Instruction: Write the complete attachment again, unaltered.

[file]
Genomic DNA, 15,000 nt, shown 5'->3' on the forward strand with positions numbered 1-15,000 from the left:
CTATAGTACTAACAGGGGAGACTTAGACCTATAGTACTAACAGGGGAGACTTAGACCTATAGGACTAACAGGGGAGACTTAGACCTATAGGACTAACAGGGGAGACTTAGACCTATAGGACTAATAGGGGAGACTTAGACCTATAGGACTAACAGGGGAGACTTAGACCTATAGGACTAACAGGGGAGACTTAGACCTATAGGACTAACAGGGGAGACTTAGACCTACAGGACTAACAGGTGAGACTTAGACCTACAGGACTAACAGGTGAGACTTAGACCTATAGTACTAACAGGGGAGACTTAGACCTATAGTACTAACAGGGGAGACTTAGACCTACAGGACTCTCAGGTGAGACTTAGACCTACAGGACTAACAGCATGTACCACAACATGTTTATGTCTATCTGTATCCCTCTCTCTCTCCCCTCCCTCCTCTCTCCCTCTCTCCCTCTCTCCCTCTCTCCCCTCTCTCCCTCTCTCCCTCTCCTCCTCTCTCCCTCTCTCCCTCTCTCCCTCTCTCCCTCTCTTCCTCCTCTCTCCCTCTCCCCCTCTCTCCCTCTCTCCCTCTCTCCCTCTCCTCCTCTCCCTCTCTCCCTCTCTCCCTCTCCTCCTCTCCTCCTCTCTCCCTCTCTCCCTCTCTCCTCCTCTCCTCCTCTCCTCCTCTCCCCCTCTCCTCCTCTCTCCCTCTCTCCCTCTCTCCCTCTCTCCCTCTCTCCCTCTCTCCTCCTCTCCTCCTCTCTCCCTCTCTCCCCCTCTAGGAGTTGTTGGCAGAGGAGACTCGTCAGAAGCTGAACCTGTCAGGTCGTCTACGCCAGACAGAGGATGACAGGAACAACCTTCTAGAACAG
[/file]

Genomic DNA, 15,000 nt, shown 5'->3' on the forward strand with positions numbered 1-15,000 from the left:
CTATAGTACTAACAGGGGAGACTTAGACCTATAGTACTAACAGGGGAGACTTAGACCTATAGGACTAACAGGGGAGACTTAGACCTATAGGACTAACAGGGGAGACTTAGACCTATAGGACTAATAGGGGAGACTTAGACCTATAGGACTAACAGGGGAGACTTAGACCTATAGGACTAACAGGGGAGACTTAGACCTATAGGACTAACAGGGGAGACTTAGACCTACAGGACTAACAGGTGAGACTTAGACCTACAGGACTAACAGGTGAGACTTAGACCTATAGTACTAACAGGGGAGACTTAGACCTATAGTACTAACAGGGGAGACTTAGACCTACAGGACTCTCAGGTGAGACTTAGACCTACAGGACTAACAGCATGTACCACAACATGTTTATGTCTATCTGTATCCCTCTCTCTCTCCCCTCCCTCCTCTCTCCCTCTCTCCCTCTCTCCCTCTCTCCCCTCTCTCCCTCTCTCCCTCTCCTCCTCTCTCCCTCTCTCCCTCTCTCCCTCTCTCCCTCTCTTCCTCCTCTCTCCCTCTCCCCCTCTCTCCCTCTCTCCCTCTCTCCCTCTCCTCCTCTCCCTCTCTCCCTCTCTCCCTCTCCTCCTCTCCTCCTCTCTCCCTCTCTCCCTCTCTCCTCCTCTCCTCCTCTCCTCCTCTCCCCCTCTCCTCCTCTCTCCCTCTCTCCCTCTCTCCCTCTCTCCCTCTCTCCCTCTCTCCTCCTCTCCTCCTCTCTCCCTCTCTCCCCCTCTAGGAGTTGTTGGCAGAGGAGACTCGTCAGAAGCTGAACCTGTCAGGTCGTCTACGCCAGACAGAGGATGACAGGAACAACCTTCTAGAACAG